How to Help a Student in a Mental-Health Crisis
By David Gooblar DECEMBER 17, 2018
As faculty members, because we see our students on a regular basis, we often can tell if they are struggling emotionally. Yet we’re not mental-health professionals. Most of us don’t have the training to know how to offer support and guidance to students who are suffering with mental-health issues. So how should we help?
Anxiety, in particular, seems to be on the rise among undergraduates. The most recent datafrom the American College Health Association suggest a mental-health crisis on American college campuses. In its 2017 survey of 26,000 undergraduates, 40 percent said that at some point in the previous 12 months they had felt "so depressed that it was difficult to function," 61 percent had experienced overwhelming anxiety, and nearly 13 percent had seriously considered suicide. Those are worrisome numbers, and many faculty members see the fallout in our classrooms every day.
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To find guidance, I spoke with Barry Schreier, director of counseling services at the University of Iowa, where I teach. He has been working in campus mental health for 27 years, and maintains that instructors have a significant role to play in helping students with their mental health. He recommended a three-step response.
Step No. 1: Notice. Only about 15 percent of students who have killed themselves on a college campus had any interaction with their institution’s counseling service. At the same time, research strongly suggests that those who do attempt or complete suicide are telling people before they do it. "If they’re not telling the counseling center, who are they telling?," Schreier asked. "They’re telling the people they know." That includes faculty members, since we are regular fixtures in their lives over an extended period and are in a position to notice when something’s not right.
It’s the noticing that is crucial, Schreier said. You don’t have to diagnose a mental illness; you just have to recognize that someone is in distress. That’s not as difficult as it might seem. Distress might manifest itself as a downturn in a student’s hygiene. A student suddenly might start missing class or failing to turn in assignments. Or someone who is normally alert and engaged might now be falling sleeping in class.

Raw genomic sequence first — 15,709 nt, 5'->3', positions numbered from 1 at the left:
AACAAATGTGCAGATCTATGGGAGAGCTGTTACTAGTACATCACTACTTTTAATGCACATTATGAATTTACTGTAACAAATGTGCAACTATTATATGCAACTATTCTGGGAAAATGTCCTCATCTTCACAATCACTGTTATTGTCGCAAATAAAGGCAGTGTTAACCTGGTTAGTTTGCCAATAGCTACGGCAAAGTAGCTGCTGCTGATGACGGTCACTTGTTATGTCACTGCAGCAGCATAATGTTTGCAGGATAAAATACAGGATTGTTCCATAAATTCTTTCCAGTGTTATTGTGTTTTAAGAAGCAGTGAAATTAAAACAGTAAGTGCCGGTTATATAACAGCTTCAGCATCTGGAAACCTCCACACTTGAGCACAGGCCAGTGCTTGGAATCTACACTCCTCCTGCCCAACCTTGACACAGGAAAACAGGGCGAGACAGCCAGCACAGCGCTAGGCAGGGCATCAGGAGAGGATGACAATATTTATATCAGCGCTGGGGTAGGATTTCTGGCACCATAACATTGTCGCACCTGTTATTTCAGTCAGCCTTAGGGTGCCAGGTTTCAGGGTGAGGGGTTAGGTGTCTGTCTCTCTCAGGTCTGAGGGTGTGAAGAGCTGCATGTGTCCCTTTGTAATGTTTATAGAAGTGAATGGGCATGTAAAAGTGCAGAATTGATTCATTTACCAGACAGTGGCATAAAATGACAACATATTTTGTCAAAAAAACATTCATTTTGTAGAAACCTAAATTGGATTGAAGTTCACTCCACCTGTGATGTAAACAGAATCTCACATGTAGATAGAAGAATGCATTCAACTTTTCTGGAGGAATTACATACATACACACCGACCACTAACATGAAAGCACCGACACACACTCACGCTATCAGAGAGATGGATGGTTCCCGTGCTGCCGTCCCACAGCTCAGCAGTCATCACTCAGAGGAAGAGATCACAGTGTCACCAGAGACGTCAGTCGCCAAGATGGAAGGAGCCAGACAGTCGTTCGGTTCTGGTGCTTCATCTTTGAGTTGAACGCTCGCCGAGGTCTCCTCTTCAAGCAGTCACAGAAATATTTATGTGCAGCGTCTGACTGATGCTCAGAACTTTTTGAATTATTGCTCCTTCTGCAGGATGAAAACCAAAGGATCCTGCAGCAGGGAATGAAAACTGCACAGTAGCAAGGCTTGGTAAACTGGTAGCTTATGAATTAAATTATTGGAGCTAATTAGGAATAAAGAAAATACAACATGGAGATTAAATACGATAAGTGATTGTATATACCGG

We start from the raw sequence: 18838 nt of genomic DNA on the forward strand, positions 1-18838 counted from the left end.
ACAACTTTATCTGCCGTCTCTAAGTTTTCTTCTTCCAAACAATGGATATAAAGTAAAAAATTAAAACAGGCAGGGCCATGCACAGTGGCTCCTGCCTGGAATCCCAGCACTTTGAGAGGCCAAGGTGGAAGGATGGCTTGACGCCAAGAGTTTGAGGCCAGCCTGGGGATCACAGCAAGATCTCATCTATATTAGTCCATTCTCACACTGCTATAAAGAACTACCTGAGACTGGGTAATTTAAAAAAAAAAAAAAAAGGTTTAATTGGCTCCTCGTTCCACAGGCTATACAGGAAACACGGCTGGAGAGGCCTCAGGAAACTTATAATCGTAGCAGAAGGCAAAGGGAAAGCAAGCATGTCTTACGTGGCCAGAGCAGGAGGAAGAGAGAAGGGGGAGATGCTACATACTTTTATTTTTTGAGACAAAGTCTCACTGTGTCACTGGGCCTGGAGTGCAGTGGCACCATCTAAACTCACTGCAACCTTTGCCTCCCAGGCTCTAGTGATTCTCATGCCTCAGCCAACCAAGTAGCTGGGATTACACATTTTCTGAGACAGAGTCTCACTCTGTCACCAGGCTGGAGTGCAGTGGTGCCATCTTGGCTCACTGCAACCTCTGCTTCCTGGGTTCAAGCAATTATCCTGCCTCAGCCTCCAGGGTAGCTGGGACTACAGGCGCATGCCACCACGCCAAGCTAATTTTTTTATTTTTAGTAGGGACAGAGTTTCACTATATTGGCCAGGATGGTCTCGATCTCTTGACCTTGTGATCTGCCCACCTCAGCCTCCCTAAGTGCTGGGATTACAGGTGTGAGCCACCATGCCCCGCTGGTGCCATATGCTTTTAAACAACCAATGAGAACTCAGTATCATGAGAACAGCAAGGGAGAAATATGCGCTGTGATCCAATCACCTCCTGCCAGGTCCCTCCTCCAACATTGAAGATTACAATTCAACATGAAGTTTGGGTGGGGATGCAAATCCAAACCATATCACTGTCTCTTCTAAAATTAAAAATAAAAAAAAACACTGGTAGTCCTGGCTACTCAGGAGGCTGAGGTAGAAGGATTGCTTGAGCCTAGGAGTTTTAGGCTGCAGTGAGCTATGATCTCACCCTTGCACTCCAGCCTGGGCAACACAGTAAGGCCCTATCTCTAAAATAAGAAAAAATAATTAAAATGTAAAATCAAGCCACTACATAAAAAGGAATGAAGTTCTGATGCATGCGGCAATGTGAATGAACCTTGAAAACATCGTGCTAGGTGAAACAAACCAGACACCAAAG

Those signs don’t require a lot of training to spot — they just require you to be paying attention. If you feel that something is going on with a student, Schreier said, you’re probably right. "You’re going to notice distress. We often have an intuitive sense of that." Trust that intuition.
Step No. 2: Ask. So once you’ve noticed their distress, what do you do next? Schreier is adamant on this point: Ask them about it. "Lean in on your students," he said. "Lean in and ask them about themselves. Help them tell their story a little bit."
Idea Lab: Student
That doesn’t require much more than talking with a student after class. You can say something like, "Hey, you seem a little off these days. Is everything OK?" You can send an email. You can ask a student to come by your office. The idea is to show concern and give the student a chance to talk about the problem. Maybe it’s the usual stuff — academic stress, interpersonal drama, not enough sleep. But maybe it’s not. Many of us have a natural inclination to explain away irregularities. It’s probably nothing, we tell ourselves. And a lot of the time it is nothing. But, Schreier said, we have to push past that inclination and reach out to students. They may feel uncomfortable opening up to us. That’s their right. But we have to give them the chance.